Give yourself permission to win, to excel, to demonstrate your talents even if it does make those around you envious.  Did you know that when you show your will to win you encourage those around you to behave like winners also.  You actually give them courage to win.  The will to win is contagious!

   Use  rejection, judgment and jealousy to help you aspire to greatness.  Regardless of how uncomfortable you make your teammates, you will never be happy or enjoy real success downplaying your skills, talents, and accomplishments in an effort to make others feel more comfortable.

   When people put you down and say you can’t do something, channel your frustration and anger and let it spearhead your drive into the elite levels of competition.

   Develop a winning attitude.  It is simple to cultivate a winning mindset, simply determine to complete every task, regardless of what it is, to the very best of your ability.  Deciding to aspire to do your very best, regardless of the nature of the job, will almost automatically give you the inclination to succeed in everything.


Arkansas Football Coach Fired

The recent firing of Bobby Patrino, head football coach for Arkansas, should give all potential football recruits reason to take pause and consider what should be the reasons why they want to be recruited by a certain football program.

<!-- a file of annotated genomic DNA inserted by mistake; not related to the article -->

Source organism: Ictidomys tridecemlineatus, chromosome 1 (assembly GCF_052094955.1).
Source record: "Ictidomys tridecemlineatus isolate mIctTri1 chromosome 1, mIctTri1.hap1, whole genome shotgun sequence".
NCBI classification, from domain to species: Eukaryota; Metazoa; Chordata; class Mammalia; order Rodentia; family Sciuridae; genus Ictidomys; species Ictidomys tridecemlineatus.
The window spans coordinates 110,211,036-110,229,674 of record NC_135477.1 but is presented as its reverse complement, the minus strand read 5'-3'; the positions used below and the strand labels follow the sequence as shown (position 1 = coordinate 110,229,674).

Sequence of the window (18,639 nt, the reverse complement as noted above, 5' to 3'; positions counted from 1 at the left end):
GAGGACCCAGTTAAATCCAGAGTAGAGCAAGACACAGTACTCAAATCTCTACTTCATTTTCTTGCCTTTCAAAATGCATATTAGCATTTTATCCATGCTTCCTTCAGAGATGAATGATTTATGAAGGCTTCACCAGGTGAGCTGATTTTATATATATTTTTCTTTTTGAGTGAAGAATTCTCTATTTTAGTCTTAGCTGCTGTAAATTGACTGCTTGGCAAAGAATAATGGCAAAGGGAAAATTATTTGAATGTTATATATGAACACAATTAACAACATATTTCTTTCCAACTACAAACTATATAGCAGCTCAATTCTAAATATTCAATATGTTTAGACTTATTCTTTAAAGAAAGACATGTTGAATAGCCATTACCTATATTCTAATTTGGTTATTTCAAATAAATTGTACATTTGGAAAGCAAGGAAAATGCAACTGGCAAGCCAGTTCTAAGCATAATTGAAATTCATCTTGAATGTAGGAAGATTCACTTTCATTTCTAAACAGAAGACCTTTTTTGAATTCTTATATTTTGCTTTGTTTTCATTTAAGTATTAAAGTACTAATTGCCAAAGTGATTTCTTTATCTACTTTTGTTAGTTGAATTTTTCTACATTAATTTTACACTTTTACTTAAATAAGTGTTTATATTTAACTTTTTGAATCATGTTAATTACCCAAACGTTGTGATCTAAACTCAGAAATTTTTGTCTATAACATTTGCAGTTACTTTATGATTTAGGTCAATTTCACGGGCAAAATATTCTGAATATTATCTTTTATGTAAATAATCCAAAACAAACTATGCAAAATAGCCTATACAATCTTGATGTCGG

It is a well-known fact that many recruits are enamored by the idea of playing football for a famous coach, but as is evidenced by the doubt and confusion among the 25 newly signed 2012 Arkansas recruits, the loss of a head football coach for any reason could prove disastrous to the program depending upon several factors including how long it takes to hire a new head coach and who is actually hired.

Many of the 25 recruits were attracted to Arkansas because the football program, coached by Patrino, was said to be in position to win the National Championship next year.  Without a head coach, the Razorbacks may not fair so well.  In addition, if Jeff Long, the AD, doesn’t fill the position soon, 2013 recruiting will also be hurt.

What Can You Learn From This?

   Avoid signing with a school based on a certain coach being there.  Remember, you are accepting an athletic scholarship from the school, not the head coach.  Do not let all your hopes and dreams be smashed with the fate of a coach.

Sign with a school that will give you an education that you can plan a career around besides football.  Overwhelmingly, college football players do not go on to the pros.

Sign with a school where you will feel comfortable attending even if you get injured, the head coach leaves or the football program goes south.

Your top priority should be to use your football scholarship to pay for your college degree.  Regardless of how alluring the limelight is for any college level football player, that should be secondary to your education.  You will be in college for 4 to 5 years, but the preparation you make in those years can prepare you for a life’s career.